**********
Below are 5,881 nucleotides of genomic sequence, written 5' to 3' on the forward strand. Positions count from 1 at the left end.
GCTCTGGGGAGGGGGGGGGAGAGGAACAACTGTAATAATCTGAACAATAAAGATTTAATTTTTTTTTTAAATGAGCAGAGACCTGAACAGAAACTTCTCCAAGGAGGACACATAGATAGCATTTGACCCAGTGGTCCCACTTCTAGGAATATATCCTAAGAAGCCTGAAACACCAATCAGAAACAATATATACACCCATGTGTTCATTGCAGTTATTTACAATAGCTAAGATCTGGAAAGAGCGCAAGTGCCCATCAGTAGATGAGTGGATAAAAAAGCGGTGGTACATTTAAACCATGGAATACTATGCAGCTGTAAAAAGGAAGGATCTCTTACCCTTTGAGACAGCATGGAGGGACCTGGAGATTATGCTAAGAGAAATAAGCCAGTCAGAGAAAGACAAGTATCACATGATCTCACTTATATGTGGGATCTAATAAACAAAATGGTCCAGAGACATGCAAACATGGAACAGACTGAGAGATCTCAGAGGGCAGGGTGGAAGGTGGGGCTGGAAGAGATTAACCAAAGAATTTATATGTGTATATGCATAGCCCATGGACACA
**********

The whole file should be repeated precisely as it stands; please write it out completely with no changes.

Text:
Below are 5,881 nucleotides of genomic sequence, written 5' to 3' on the forward strand. Positions count from 1 at the left end.
GCTCTGGGGAGGGGGGGGGAGAGGAACAACTGTAATAATCTGAACAATAAAGATTTAATTTTTTTTTTAAATGAGCAGAGACCTGAACAGAAACTTCTCCAAGGAGGACACATAGATAGCATTTGACCCAGTGGTCCCACTTCTAGGAATATATCCTAAGAAGCCTGAAACACCAATCAGAAACAATATATACACCCATGTGTTCATTGCAGTTATTTACAATAGCTAAGATCTGGAAAGAGCGCAAGTGCCCATCAGTAGATGAGTGGATAAAAAAGCGGTGGTACATTTAAACCATGGAATACTATGCAGCTGTAAAAAGGAAGGATCTCTTACCCTTTGAGACAGCATGGAGGGACCTGGAGATTATGCTAAGAGAAATAAGCCAGTCAGAGAAAGACAAGTATCACATGATCTCACTTATATGTGGGATCTAATAAACAAAATGGTCCAGAGACATGCAAACATGGAACAGACTGAGAGATCTCAGAGGGCAGGGTGGAAGGTGGGGCTGGAAGAGATTAACCAAAGAATTTATATGTGTATATGCATAGCCCATGGACACA